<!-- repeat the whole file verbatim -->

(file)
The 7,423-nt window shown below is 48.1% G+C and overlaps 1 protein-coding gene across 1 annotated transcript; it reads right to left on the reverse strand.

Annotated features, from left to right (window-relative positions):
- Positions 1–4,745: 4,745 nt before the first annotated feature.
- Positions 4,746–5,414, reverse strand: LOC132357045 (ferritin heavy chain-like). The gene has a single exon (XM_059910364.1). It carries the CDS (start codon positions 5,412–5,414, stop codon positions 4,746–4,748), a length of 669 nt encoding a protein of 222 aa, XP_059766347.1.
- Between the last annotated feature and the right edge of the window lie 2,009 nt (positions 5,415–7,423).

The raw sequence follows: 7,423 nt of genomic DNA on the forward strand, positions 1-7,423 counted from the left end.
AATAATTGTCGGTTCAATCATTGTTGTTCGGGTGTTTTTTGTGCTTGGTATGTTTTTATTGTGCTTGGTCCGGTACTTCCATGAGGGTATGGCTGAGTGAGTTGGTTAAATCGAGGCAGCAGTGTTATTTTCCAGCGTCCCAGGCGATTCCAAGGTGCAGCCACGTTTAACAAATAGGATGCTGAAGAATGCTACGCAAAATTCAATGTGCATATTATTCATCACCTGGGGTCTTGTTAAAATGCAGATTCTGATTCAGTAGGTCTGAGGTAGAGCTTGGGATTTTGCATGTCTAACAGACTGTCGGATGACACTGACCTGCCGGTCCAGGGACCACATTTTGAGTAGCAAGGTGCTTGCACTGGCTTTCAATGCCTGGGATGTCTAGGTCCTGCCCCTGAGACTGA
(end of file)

The 7,423-nt window shown below is 48.1% G+C and overlaps 1 protein-coding gene across 1 annotated transcript; it reads right to left on the reverse strand.

Annotated features, from left to right (window-relative positions):
- Positions 1–4,745: 4,745 nt before the first annotated feature.
- Positions 4,746–5,414, reverse strand: LOC132357045 (ferritin heavy chain-like). The gene has a single exon (XM_059910364.1). It carries the CDS (start codon positions 5,412–5,414, stop codon positions 4,746–4,748), a length of 669 nt encoding a protein of 222 aa, XP_059766347.1.
- Between the last annotated feature and the right edge of the window lie 2,009 nt (positions 5,415–7,423).

The raw sequence follows: 7,423 nt of genomic DNA on the forward strand, positions 1-7,423 counted from the left end.
AATAATTGTCGGTTCAATCATTGTTGTTCGGGTGTTTTTTGTGCTTGGTATGTTTTTATTGTGCTTGGTCCGGTACTTCCATGAGGGTATGGCTGAGTGAGTTGGTTAAATCGAGGCAGCAGTGTTATTTTCCAGCGTCCCAGGCGATTCCAAGGTGCAGCCACGTTTAACAAATAGGATGCTGAAGAATGCTACGCAAAATTCAATGTGCATATTATTCATCACCTGGGGTCTTGTTAAAATGCAGATTCTGATTCAGTAGGTCTGAGGTAGAGCTTGGGATTTTGCATGTCTAACAGACTGTCGGATGACACTGACCTGCCGGTCCAGGGACCACATTTTGAGTAGCAAGGTGCTTGCACTGGCTTTCAATGCCTGGGATGTCTAGGTCCTGCCCCTGAGACTGA